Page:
Practice, Civil, Relief in the nature of certiorari.
This court concluded that certiorari was not appropriate in a civil action challenging a planning board's denial of site plan approval in connection with the plaintiffs application for a building permit, where another reasonably adequate remedy was available; therefore, this court vacated the judgment of the Superior Court upholding the denial, and remanded the matter for further consideration. [607-611]
CIVIL ACTION commenced in the Superior Court Department on December 6, 1996.
The case was heard by Robert A. Mulligan, J., on a motion for judgment on the pleadings.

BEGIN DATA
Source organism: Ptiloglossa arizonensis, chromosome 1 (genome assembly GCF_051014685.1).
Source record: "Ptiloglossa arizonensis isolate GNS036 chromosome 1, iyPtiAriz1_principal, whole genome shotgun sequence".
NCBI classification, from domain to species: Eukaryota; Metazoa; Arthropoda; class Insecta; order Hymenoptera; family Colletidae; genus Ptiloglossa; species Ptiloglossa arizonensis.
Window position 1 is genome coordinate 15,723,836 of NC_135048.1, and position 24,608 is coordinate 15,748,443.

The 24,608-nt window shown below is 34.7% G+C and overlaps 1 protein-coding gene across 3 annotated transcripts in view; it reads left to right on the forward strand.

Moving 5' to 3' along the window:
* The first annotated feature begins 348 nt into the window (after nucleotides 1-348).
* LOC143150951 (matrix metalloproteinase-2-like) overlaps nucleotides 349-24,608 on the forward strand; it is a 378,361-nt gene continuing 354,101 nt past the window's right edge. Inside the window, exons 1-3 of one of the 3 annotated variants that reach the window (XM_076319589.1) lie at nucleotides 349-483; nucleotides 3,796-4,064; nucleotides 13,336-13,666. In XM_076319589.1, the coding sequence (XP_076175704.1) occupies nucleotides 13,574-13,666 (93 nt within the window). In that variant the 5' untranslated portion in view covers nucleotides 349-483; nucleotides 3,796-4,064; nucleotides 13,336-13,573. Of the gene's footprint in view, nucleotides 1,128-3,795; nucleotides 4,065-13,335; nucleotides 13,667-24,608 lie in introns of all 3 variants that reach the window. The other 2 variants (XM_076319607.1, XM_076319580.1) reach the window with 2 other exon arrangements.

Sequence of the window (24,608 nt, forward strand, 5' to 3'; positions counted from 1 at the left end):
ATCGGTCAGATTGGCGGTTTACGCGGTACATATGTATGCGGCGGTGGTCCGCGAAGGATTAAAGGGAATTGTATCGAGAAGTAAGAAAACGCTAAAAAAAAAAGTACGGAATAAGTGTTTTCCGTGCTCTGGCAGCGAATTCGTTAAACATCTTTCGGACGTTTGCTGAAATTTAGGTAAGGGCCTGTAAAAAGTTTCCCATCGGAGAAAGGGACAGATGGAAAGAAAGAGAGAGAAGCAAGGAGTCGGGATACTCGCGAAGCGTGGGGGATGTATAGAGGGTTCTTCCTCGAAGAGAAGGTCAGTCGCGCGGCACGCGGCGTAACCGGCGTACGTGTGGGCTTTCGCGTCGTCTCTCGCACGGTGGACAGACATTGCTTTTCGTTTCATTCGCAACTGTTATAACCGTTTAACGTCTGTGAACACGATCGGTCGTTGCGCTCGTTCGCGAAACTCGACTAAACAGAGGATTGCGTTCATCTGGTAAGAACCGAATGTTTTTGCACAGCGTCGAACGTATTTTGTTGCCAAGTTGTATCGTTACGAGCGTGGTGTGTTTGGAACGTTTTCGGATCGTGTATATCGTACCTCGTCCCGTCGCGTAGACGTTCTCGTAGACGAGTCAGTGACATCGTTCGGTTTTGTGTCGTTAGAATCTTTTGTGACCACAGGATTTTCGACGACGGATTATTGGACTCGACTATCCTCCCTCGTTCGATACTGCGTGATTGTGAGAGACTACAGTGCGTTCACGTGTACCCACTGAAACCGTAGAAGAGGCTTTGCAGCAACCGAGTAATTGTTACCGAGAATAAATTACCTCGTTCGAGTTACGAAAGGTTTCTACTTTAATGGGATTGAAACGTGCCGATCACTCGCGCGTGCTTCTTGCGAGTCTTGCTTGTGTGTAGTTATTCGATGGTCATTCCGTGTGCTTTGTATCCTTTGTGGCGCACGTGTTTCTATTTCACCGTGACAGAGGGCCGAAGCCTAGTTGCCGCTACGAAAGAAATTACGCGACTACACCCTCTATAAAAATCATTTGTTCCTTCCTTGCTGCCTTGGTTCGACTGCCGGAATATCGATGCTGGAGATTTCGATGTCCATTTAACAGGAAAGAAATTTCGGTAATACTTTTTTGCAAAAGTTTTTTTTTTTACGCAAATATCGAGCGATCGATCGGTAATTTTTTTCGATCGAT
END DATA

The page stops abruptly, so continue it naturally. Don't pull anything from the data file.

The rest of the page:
Thomas O. Moriarty for the plaintiff.
Robert S. Troy, Town Counsel, for the defendant.
MILLS, J. Cumberland Farms, Inc. (Cumberland) appeals from a Superior Court judgment which, upon a complaint in the nature of certiorari, G. L. c. 249, § 4, affirmed the denial by the Bourne planning board (planning board) of site plan approval in connection with an application for a building permit. Cumberland complains that the judge used an inappropriate standard when he reviewed the administrative record, and, upon a proper standard, should have annulled the planning board's decision and ordered that board to issue approval. We hold, however, that certiorari was not appropriate in this case because another reasonably adequate remedy was available and, thus, we vacate the judgment and remand for further consideration.
Background. Cumberland owns and operates a gasoline station located on a triangular lot of land that directly fronts upon